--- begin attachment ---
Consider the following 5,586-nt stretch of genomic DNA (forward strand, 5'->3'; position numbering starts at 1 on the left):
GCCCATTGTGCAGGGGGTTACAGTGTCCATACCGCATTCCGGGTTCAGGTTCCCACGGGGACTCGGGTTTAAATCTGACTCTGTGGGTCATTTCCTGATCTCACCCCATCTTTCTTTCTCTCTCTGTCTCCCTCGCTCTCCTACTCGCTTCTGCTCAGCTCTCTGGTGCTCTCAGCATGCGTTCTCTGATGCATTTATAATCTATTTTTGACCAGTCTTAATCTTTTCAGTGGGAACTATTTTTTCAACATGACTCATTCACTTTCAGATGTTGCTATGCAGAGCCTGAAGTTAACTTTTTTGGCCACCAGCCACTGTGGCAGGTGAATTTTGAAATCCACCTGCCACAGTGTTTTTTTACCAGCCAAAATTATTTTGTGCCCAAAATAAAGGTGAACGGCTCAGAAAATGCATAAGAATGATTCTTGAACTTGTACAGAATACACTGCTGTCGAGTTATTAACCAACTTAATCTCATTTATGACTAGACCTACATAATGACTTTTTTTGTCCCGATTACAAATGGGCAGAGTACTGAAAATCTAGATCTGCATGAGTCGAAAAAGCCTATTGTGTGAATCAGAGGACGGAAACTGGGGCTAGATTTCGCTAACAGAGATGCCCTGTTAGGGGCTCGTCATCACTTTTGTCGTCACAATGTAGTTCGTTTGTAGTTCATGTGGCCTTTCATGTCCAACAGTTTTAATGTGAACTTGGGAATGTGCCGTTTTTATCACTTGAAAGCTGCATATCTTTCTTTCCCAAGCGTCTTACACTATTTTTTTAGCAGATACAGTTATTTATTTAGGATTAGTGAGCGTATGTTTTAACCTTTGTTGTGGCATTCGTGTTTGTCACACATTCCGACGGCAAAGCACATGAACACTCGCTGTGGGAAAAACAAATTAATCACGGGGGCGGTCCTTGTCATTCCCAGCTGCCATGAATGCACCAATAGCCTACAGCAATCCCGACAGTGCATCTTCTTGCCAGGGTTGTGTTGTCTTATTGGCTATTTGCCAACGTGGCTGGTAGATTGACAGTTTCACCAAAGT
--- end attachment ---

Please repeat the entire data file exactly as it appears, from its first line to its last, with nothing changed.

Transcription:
Consider the following 5,586-nt stretch of genomic DNA (forward strand, 5'->3'; position numbering starts at 1 on the left):
GCCCATTGTGCAGGGGGTTACAGTGTCCATACCGCATTCCGGGTTCAGGTTCCCACGGGGACTCGGGTTTAAATCTGACTCTGTGGGTCATTTCCTGATCTCACCCCATCTTTCTTTCTCTCTCTGTCTCCCTCGCTCTCCTACTCGCTTCTGCTCAGCTCTCTGGTGCTCTCAGCATGCGTTCTCTGATGCATTTATAATCTATTTTTGACCAGTCTTAATCTTTTCAGTGGGAACTATTTTTTCAACATGACTCATTCACTTTCAGATGTTGCTATGCAGAGCCTGAAGTTAACTTTTTTGGCCACCAGCCACTGTGGCAGGTGAATTTTGAAATCCACCTGCCACAGTGTTTTTTTACCAGCCAAAATTATTTTGTGCCCAAAATAAAGGTGAACGGCTCAGAAAATGCATAAGAATGATTCTTGAACTTGTACAGAATACACTGCTGTCGAGTTATTAACCAACTTAATCTCATTTATGACTAGACCTACATAATGACTTTTTTTGTCCCGATTACAAATGGGCAGAGTACTGAAAATCTAGATCTGCATGAGTCGAAAAAGCCTATTGTGTGAATCAGAGGACGGAAACTGGGGCTAGATTTCGCTAACAGAGATGCCCTGTTAGGGGCTCGTCATCACTTTTGTCGTCACAATGTAGTTCGTTTGTAGTTCATGTGGCCTTTCATGTCCAACAGTTTTAATGTGAACTTGGGAATGTGCCGTTTTTATCACTTGAAAGCTGCATATCTTTCTTTCCCAAGCGTCTTACACTATTTTTTTAGCAGATACAGTTATTTATTTAGGATTAGTGAGCGTATGTTTTAACCTTTGTTGTGGCATTCGTGTTTGTCACACATTCCGACGGCAAAGCACATGAACACTCGCTGTGGGAAAAACAAATTAATCACGGGGGCGGTCCTTGTCATTCCCAGCTGCCATGAATGCACCAATAGCCTACAGCAATCCCGACAGTGCATCTTCTTGCCAGGGTTGTGTTGTCTTATTGGCTATTTGCCAACGTGGCTGGTAGATTGACAGTTTCACCAAAGT